So my wife and I saw Now You See Me last week… and I’m still thinking about it. Oh no, not because it was thought provoking, almost the polar opposite. I think I was noodling what exactly it was that bothered me about it, and I think I have it.
This movie is the perfect vehicle to show why FYMPlanet is necessary. There are so many people like Pete Hammond, from Movieline, who think that this movie was “highly entertaining, extremely clever & and thrilling to watch”, but he’s wrong, wrong, wrong. Thankfully, Rottentomatoes, which does a reasonably good job calling out the stink bombs, gives this movie a 46%, which it deserves.
I don’t blame Pete Hammond, who will be a stand-in for everyone who doesn’t really know what “highly entertaining” and “extremely clever” actually are. What this movie actually IS is a Hollywood ATTEMPT at being those things without actually crossing the threshold. With such an entertaining/talented cast (Dave Franco and Mark Ruffalo excluded), there was an opportunity to make something special.
Jesse Eisenberg does a great job playing a supposedly smart, pompous, slightly annoying, <insert any past role here> magician. The more we learn about the actor the more this is clearly less due to his acting ability and more just freebasing what is already there. Woody Harrelson is the most interesting of the bunch, playing a talented, but seedy mentalist. However, his power over people is showcased in a way that makes it unlikely he would ever be “down on his luck” or unsuccessful – he can literally make people say or do anything he wants. With this super power, there are probably much more interesting ways he could be spending his time than faux dodging the FBI in pursuit of membership in some second rate Magic Mason cult. Isla Fisher is always fun to watch but her character bio is about as shallow as the Houdini tank she jumps in in one of the opening scenes.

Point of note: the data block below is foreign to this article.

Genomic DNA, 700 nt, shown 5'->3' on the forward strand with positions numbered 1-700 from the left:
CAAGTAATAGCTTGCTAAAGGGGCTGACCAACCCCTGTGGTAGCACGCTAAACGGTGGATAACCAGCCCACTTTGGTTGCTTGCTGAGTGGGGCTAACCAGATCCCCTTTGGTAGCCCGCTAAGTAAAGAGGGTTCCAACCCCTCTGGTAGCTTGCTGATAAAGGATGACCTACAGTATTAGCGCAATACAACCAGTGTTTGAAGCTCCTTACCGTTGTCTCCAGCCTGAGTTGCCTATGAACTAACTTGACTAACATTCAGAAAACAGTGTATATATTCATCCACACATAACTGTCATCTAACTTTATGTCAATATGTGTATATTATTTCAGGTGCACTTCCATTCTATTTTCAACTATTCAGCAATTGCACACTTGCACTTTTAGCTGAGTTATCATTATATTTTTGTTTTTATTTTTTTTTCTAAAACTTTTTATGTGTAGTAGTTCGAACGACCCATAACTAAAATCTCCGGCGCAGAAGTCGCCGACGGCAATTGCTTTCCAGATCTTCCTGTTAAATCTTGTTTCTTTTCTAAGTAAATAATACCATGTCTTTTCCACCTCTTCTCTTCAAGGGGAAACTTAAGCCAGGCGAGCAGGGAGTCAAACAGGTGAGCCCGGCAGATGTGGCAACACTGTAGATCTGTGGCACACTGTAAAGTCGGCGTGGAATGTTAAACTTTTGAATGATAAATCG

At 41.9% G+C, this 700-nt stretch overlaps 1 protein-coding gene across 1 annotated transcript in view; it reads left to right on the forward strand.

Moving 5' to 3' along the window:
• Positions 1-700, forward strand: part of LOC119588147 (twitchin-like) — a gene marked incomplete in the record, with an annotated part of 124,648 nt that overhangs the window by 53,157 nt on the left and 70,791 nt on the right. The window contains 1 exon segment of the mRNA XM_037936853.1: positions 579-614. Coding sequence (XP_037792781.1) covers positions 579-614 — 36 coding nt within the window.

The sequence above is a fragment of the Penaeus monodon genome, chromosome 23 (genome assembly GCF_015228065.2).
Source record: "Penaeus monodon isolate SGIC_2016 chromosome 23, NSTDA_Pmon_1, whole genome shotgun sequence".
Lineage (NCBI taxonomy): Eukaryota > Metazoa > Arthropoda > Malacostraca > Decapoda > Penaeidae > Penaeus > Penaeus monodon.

Oh right, Morgan Freeman and Michael Caine are also in this film, proving that old male actors can still get a substantial paycheck for doing basically nothing. Also there is a French girl, who neither represents Europe or Interpol well. I should have auditioned my 3 year old daughter for how much intelligence and real world experience the character brings to the table. The first 10 minutes of the movie hints at greater things through its brief, almost intriguing, character introductions/background sketches. But like a street artist, the sketch is all there is and it culminates in a silly but admittedly creative bank heist. If the movie ended there, I actually would have been intrigued and wanted more… but then there actually WAS more.
What follows is so silly and unbelievably orchestrated that all the suspense and enigma of the puppeteer behind the scenes is lost. There is never a sense of danger or reality to the proceedings. The plot is just a vehicle for the writers to try to show how clever they are. The protagonists lose all of their humanity and just become avatars to this end. The twist at the end, which I THINK was trying to recall much better movies like “the prestige” had none of the weight or consequence of that movie. It was so yawn worthy and unbelievable that my brain wanted to self-destruct – it’s possible it did and this one is a loaner.
You may ask, what did I expect? And, true, I didn’t expect a lot. I still enjoyed the experience because I was spending time with my lovely wife, but that makes the movie irrelevant. What this movie tells me is that there is still a significant number of people in Hollywood and elsewhere who don’t know what “highly entertaining” and “clever” really are. If you must constantly state how funny or witty you are, you probably aren’t. This should be a rule in film and life. In the season finale of Game of Thrones, Tywin Lannister scolds his nephew in much the same way. A real king shouldn’t have to remind everyone else of the fact.
Don’t waste your time watching this movie unless it is just a means to another end. Watch the Prestige ( not the Illusionist) instead. It’s got its flaws, but there are some real questions about magic, humanity, and commitment that make it worth the trip.
Good luck out there!